The men on Hinge want me to eat carbs
This cool girl is tired from the pandemic
Why do men put on their dating app profiles that they’re looking for a woman who eats carbs? Sometimes, they specify that they want someone who eats pasta or who doesn’t order the salad, but thanks to confirmation bias, I keep seeing this interest in women’s food choices on men’s profiles. This, and anything else negative or that comes from an assumption that most women aren’t that thing eg: ‘looking for someone who’s smart,’ is an automatic no for me. But, I find this reference to what women eat particularly disturbing.
Hinge is the dating app du jour in London and it forces you to fill out answers to three prompts of your choosing such as: ‘All I ask is that you…’ or ‘I bet you can’t guess…’ This means, on Hinge, you have three opportunities on your profile to say something about yourself and so, it amazes me that the need for a partner who eats carbs is so often chosen as one of those top three things. I can only presume that these men are very traumatised by an ex who wouldn’t eat pasta.
I get it to an extent. I’m half Greek-Cypriot and food is an important part of ours, like many others’, cultures. Sharing food and meals is social currency and lots of bonding and connections happen over the dinner table. Eating together is a key activity in a relationship. I also agree that fussy eaters can be tiresome and a long list of dietary requirements can suck the joy out of cooking. But, I still find this ask for women who eat carbs sinister. It stirs up the paradox that as women, we’re expected to be both thin, while effortless about it.
I’m a big fan of dating guru Matthew Hussey, whose YouTube channel has millions of subscribers. However, I was watching one of his videos called: The 5 first date moves that leave him wanting more while chopping vegetables and I froze when I heard tip number four. Hussey said: “order the chocolate cake”.
I understand what he’s saying here, Hussey talks a lot about how important it is to be playful on dates. He was also saying it’s fun to be spontaneous and not to hesitate if you secretly both want the dessert but are being too polite. But also, what he’s also doing is telling us to use chocolate cake to communicate to our love interest that we’re fun and cool. This advice is very of our times: imagine if Hussey had told us to light a cigarette after dinner to show how fun and carefree we are, we’d be shocked.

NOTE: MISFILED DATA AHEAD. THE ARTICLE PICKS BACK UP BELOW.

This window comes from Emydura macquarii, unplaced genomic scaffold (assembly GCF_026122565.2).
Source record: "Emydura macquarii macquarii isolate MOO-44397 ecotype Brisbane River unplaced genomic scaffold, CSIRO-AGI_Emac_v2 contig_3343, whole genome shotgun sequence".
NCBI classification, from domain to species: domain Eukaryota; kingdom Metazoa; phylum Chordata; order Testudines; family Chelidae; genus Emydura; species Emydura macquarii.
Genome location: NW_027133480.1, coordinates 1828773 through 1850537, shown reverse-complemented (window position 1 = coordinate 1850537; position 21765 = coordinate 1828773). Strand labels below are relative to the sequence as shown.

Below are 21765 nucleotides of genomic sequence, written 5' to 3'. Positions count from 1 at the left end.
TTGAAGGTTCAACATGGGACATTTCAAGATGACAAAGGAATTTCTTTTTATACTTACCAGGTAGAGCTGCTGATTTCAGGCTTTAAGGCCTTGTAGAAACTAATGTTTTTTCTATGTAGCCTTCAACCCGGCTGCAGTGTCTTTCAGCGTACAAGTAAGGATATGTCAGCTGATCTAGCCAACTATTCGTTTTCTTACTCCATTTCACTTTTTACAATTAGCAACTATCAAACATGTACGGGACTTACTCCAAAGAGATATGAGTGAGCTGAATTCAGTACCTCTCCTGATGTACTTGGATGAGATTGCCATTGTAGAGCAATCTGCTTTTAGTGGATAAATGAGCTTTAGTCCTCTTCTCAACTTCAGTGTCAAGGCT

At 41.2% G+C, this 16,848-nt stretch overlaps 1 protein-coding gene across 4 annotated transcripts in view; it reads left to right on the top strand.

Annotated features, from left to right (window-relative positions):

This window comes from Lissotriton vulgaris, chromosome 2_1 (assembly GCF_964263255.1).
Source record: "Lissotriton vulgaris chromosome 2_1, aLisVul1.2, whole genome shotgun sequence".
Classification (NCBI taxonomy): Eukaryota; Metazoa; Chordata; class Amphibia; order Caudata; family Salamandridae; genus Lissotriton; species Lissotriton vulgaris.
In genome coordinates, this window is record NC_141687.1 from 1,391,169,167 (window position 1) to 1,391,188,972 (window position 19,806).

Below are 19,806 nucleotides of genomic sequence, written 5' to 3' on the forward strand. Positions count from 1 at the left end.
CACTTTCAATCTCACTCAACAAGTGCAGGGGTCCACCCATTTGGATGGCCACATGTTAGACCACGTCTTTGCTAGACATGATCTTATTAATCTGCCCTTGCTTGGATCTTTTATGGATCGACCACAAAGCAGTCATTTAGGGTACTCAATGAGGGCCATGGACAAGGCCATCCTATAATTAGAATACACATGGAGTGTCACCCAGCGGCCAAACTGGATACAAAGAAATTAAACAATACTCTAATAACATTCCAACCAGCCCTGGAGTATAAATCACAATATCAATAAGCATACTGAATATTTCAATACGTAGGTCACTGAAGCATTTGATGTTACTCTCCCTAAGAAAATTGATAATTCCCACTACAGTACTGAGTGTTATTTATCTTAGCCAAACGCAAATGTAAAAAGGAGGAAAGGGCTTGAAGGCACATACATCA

The cool girl monologue from Gone Girl is one I think of often, and that too, is all about how we use food to communicate our coolness:
[The Cool Girl] jams hot dogs and hamburgers into her mouth like she’s hosting the world’s biggest culinary gang bang while somehow maintaining a size 2, because Cool Girls are above all hot...The bitch doesn’t really love chili dogs that much – no one loves chili dogs that much!
Being cool is about getting effortlessly to the results society expects of us. We seem to over-value effortlessness, even though nothing is ever effortless. We don’t just do this about food and our bodies, we do the same thing with work and success. I flinch when I hear people use the word luck when talking about their career trajectory. When we minimise our efforts, we minimise ourselves. It’s why I love people who talk openly about their failures and setbacks that are the inevitable path of anyone’s life.
We make the mistake of valuing natural talent like we do a thin woman’s fast metabolism. But if you put the effort in, you can speed up your metabolism just as you can put the effort in to hone your talents. We are undeserving ourselves by trying to be cool and effortless.
But this cool girl is tired from the pandemic. I did a lot of comfort eating and boozing during the first lockdown and I didn’t do much exercise as I was used to. I have no regrets, it was a deeply unsettling and upsetting time for everyone. However, as we potentially head into another lockdown in London, I want to do V2 differently. I’m not giving up on winter, I’m going to put all the effort in to look and feel good and I don’t care how uncool that makes me.